The mistranslated "wiped off the map" quote attributed to Iran's President has been spread worldwide, repeated thousands of times in international media, and prompted the denouncements of numerous world leaders. Virtually every major and minor media outlet has published or broadcast this false statement to the masses. Big news agencies such as The Associated Press and Reuters refer to the misquote, literally, on an almost daily basis.
Following news of Iran's remark, condemnation was swift. British Prime Minister Tony Blair expressed "revulsion" and implied that it might be necessary to attack Iran. U.N. chief Kofi Annan cancelled his scheduled trip to Iran due to the controversy. Ariel Sharon demanded that Iran be expelled from the United Nations for calling for Israel's destruction. Shimon Peres, more than once, threatened to wipe Iran off the map. More recently, Israel's Benjamin Netanyahu, who has warned that Iran is "preparing another holocaust for the Jewish state" is calling for Ahmadinejad to be tried for war crimes for inciting genocide.
The artificial quote has also been subject to additional alterations. U.S. officials and media often take the liberty of dropping the "map" reference altogether, replacing it with the more acutely threatening phrase "wipe Israel off the face of the earth". Newspaper and magazine articles dutifully report Ahmadinejad has "called for the destruction of Israel", as do senior officials in the United States government.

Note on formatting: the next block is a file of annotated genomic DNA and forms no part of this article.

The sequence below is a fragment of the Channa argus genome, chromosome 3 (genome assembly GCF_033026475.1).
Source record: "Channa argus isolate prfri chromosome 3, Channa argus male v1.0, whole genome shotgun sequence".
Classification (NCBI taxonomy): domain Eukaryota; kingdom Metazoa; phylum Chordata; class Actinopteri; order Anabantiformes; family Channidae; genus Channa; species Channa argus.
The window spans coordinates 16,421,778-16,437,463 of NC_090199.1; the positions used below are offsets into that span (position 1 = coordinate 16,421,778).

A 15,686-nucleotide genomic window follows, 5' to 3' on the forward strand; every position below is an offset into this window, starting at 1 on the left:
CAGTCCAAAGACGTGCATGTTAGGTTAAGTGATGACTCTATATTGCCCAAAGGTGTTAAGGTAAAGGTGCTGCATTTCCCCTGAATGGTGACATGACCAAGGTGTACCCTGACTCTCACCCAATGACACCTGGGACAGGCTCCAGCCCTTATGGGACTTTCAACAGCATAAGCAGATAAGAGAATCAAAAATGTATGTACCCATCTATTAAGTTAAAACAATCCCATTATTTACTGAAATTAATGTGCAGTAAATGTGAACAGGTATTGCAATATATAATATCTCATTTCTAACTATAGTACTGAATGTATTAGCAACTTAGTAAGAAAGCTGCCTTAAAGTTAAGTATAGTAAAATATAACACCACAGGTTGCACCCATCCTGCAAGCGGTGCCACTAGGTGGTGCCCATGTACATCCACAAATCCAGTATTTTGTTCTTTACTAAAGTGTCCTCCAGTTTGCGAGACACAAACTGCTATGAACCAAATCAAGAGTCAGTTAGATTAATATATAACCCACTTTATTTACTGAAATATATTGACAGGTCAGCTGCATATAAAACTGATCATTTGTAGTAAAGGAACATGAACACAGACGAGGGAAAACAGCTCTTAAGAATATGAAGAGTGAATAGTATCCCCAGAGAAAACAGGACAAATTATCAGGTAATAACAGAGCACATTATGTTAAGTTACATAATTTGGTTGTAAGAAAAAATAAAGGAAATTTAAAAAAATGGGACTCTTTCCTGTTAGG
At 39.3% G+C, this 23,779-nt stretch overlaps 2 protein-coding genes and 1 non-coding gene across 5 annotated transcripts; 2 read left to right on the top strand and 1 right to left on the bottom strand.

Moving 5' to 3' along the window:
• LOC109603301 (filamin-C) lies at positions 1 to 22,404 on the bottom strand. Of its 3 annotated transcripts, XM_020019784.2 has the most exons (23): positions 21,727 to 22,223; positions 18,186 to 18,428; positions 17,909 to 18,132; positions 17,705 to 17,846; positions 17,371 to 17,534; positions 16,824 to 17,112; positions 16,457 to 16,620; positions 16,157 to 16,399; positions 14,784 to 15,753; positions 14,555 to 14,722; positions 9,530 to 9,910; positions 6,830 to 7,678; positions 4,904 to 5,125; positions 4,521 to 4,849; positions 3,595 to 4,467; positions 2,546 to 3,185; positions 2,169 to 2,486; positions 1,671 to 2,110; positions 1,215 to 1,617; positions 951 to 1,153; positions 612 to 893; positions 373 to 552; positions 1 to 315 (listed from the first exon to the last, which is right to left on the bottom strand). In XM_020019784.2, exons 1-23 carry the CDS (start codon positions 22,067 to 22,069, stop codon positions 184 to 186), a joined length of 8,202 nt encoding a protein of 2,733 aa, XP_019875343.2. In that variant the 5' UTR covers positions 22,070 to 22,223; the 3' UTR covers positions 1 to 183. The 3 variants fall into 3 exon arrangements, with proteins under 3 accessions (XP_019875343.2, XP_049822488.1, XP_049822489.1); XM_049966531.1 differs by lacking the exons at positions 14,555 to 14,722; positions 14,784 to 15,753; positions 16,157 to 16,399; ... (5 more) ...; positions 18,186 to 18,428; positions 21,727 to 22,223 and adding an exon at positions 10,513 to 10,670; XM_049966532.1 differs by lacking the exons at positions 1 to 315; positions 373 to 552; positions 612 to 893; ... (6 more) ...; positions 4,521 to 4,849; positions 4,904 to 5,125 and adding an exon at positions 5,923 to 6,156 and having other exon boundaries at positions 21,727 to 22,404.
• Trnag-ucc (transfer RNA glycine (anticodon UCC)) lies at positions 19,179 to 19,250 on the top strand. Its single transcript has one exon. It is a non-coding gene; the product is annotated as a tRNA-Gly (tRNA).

President George W. Bush said the comments represented a "specific threat" to destroy Israel. In a March 2006 speech in Cleveland, Bush vowed he would resort to war to protect Israel from Iran, because, "..the threat from Iran is, of course, their stated objective to destroy our strong ally Israel." Former Presidential advisor Richard Clarke told Australian TV that Iran "talks openly about destroying Israel", and insists, "The President of Iran has said repeatedly that he wants to wipe Israel off the face of the earth". In an October 2006 interview with Amy Goodman, former UN Weapons Inspector Scott Ritter referred to Ahmadinejad as "the idiot that comes out and says really stupid, vile things, such as, 'It is the goal of Iran to wipe Israel off the face of the earth' ". The consensus is clear.